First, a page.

Upper Stony Brook adds 3 miles of class IV-V whitewater and 1 mile of class II to the traditional lower Stony Brook Run. There are six class IV-V drops, and another half dozen or more class III or higher rapids. 1200 CFS on the Souhegan at Milford seems to be a rough correlation for a minimum fun level, though the gauge is a bit downstream. At this level, the run is at most class 4+. If the rapid under the bridge at put-in is fluid, the level should be OK. See the pictures of the put-in rapid & takeout dam at minimum flows. This run takes a while. It is long, has a bit of wood, and requires a fair amount of scouting. Plan accordingly.
The major drops are all easily scouted from the banks, and the smaller drops can be boat scouted. This run is narrow and rarely run - be careful for wood.
The three most significant drops are “Rectum,” “Railroad Bridge,”and “Granite Communications.” Other notable drops are "linoleum" and "Backyard Brown".
After a little boogie water will come Rectum, a double drop through a narrow mini-gorge. The first drop can be boat scouted and run down the center, if there are eddies below. At high water, there may not be.
The second drop of Rectum splits around an island then into a small boulder garden. Both sides go, but look out for wood. The whole rapid is class IV+ at low water, and V- at higher levels. The rock is all railroad blast, so be careful.
Soon after Rectum comes Railroad Brigde. Not surprisingly, “Railroad Bridge” is the rapid at the constriction below the overhead railroad bridge. It is worth a scout. Class IV at low water. IV+ at higher levels. Watch for wood in the rapid & in the run out.
After a lot of boogie and class fun comes “Granite Communications,” a left-to-right drop that has a tendency to push boaters into the left wall. Drive through the hole at the bottom and stay off the left wall to avoid “Rand’s Hand” - the bottom of the granite wall that you will have to bow before in order to pass, if you end up against the wall. Class IV+ at low water.
Somehwere in the lower section you will also find "linoleum" - it is an easier version of Granite with the same left to right move.
The last notable rapid of the upper Stony section is “Backyard Brown,” in the backyard of a brown cabin. It is not a big drop, but there is no obvious clean line. Bash down it with your bow up, or scout for a narrow line through the rocky landing. ***CAUTION*** This rapid was the scene of a nasty vertical pin. The center boof line has a rock in the landing that resulted in a vertical pin. The paddler was able to extricate himself without injury, though this rapid should be scouted and serious consideration should be taken before running the rapid. The right line appears to be the safest line.
After this the river will cross back under Route 31, then mellow out into a mile of fast moving water. When the river again crosses under Route 31 and a tributary enters from river right you are at the top of the more commonly run bottom mile of Stony Brook. If you had enough water to run upper Stony, the bottom section will be at a great higher level.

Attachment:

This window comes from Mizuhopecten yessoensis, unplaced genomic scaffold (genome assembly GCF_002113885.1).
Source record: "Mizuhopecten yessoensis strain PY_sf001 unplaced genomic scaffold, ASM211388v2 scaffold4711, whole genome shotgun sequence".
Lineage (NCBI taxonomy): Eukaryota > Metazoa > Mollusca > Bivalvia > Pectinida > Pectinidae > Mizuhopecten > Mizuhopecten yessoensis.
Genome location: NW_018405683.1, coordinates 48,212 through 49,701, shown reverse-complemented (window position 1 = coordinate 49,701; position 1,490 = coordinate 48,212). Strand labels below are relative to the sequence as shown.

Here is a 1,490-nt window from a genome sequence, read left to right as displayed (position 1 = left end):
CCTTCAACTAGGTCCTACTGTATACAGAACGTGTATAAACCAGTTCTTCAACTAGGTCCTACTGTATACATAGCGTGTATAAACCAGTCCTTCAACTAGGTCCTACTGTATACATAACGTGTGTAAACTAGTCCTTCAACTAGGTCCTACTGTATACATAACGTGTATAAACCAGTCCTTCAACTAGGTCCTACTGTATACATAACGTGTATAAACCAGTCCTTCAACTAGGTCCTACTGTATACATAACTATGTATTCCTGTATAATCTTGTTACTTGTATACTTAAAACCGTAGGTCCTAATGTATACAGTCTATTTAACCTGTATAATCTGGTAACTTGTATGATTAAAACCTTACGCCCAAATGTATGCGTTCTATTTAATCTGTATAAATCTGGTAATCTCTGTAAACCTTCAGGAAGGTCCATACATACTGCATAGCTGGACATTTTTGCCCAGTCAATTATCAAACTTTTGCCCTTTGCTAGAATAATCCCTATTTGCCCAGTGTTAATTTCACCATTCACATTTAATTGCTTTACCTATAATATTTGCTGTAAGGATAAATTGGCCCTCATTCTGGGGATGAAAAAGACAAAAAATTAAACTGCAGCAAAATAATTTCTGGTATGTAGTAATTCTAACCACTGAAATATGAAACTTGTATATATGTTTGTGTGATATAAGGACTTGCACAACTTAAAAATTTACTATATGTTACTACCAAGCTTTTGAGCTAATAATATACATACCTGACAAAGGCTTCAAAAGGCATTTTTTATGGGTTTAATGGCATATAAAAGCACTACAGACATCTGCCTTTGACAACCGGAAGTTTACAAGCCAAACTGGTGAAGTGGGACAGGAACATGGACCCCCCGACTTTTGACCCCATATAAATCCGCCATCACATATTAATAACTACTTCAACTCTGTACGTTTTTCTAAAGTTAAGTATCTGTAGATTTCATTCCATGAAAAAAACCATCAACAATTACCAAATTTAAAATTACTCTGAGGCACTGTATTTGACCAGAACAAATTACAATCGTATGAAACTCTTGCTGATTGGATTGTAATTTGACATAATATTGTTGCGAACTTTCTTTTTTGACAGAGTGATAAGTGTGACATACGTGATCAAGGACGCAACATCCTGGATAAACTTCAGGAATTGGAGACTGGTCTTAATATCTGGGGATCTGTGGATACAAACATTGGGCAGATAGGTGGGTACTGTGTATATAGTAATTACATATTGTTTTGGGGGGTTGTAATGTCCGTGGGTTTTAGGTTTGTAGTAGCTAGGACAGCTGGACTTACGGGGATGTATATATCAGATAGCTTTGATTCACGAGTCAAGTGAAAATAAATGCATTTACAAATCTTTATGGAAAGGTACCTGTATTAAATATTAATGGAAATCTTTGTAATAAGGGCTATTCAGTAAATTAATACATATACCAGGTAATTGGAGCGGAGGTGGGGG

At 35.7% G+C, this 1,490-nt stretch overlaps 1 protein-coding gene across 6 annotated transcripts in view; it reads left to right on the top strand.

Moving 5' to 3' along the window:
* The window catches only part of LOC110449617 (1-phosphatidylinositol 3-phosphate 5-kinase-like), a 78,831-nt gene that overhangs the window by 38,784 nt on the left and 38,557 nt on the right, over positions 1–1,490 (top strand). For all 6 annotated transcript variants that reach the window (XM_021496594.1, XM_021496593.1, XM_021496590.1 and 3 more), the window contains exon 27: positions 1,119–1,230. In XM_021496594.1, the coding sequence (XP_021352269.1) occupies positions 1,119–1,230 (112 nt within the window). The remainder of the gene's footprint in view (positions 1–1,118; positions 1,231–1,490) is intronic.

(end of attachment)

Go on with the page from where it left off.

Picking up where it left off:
The first full descent in recent years was done by Nathan Warren, Jon Loehrke and James Dusenbury. It was likely explored back in the day, but for some reason remained off the radar...
Upper Stony Brook Put-In:
109 Old Temple Rd
Lyndeborough, NH 03082
Takeout for Upper Stony/Put-In for Lower Stony Brook:
Intersection of Forest Rd (Route 31) and Burton Hwy
304 Forest Rd
Wilton, NH 03086
Takeout for Lower Stony:
Intersection of Forest Rd (Route 31) and Pleasant St
66 Forest Rd
Wilton, NH 03086
Google Map for Stony Brook
3 years ago
by Nathan Warren
The gauge is on another river, farther downstream. This run may go at lower flows, after recent rain events. Upper levels of boatability are still undetermined.
1200 CFS and holding on the Souhegan gauge seems like a minimum.
10/2014 - 1800 and peaking was great 4+ (1@V-). May have been high for a first time.
12/2014 - 1500 was a full level for a first time down.
4/2015 - 1300 and falling was low but fun class 4. Lots of wood.
Permits are not required for this reach.
We have no additional detail on this route.
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Experiencing Granite Com
Put In gauge
Upper Stony Put-In
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Northeast boaters can celebrate that another beloved whitewater gem has been protected. Paddlers on the Winnipeseaukee River are now assured that the put-in on the Lower Winni in Northfield, NH will be forever protected thanks to the donation of a parcel from Gloria Blais in memory of her husband Roger. Gloria donated the land to the Town of Northfield for the purpose of assuring that future generations of boaters will have access to the river. Protecting river access to the Winni is part of an ongoing effort by AW in the northeast region to protect river access.
A hardy group of northeast boaters climbed into the natural river channel below a hydropower dam to participate in a flow study designed to assess whether whitewater flows should be restored to this dewatered river reach on the Connecticut River. While significant obstacles remain, this site has the potential for providing instruction, playboating, and a big water feature that that could be run throughout much of the year and provide a much needed boost to the local economy.
American Whitewater and Merrimack Valley Paddlers have reached an agreement to purchase a 10-acre parcel fronting on Contoocook River in Henniker, NH. The land serves as an important launch point for whitewater paddlers enjoying the popular section of the river that runs from Hillsborough to Henniker. This section of the Contoocook River contains rapids ranging in difficulty from Class II to Class IV.
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